You separate congenital heart defects into acyanotic and cyanotic. Basically, is the baby (or kid) nice and pink, or is he or she dusky as they like to say. Sometimes the blueishness only happens when they’re working really hard, like feeding and crying (or thinking about the pathophysiological mechanisms of heart disease).
One of the important things to remember is that acyanotic heart defects can switch over if they’re left alone for too long because of pulmonary hypertension caused by the extra flow. This is called Eisenmenger Syndrome.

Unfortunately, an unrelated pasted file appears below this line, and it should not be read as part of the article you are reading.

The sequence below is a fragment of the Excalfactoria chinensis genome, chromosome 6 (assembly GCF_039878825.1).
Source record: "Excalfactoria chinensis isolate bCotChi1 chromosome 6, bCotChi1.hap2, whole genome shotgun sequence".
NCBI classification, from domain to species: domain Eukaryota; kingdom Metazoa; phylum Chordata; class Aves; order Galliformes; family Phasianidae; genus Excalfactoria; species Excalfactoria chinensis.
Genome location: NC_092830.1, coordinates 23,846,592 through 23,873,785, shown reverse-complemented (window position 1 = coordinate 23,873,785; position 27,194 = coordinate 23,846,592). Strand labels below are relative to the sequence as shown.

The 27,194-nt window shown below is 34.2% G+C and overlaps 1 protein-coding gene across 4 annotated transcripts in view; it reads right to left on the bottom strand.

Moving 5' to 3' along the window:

It’s also important to realize that many of the cyanotic lesions are duct dependent, meaning that as long as the ductus arteriosus is open, they are happy and pink. The problems start in that time 6-24h after delivery when the ductus closes. Thankfully you can keep it open by giving prostaglandin E1.
Need the ductus for systemic circulation:
- Coarctation of the aorta
- Critical aortic stenosis
- Hypoplastic left heart syndrome
Need the ductus for pulmonary circulation:
- Pulmonary atresia
- Critical pulmonary stenosis
- Tricuspid atresia
- Tetralogy of fallot
Also, I realize that the 5 Ts of cyanotic heart lesions are a pentad of 6 (plus some), but mnemonics can only do so much, and the T thing is just so catchy.
For a more detailed illustration of PDAs, you can check out this doodle!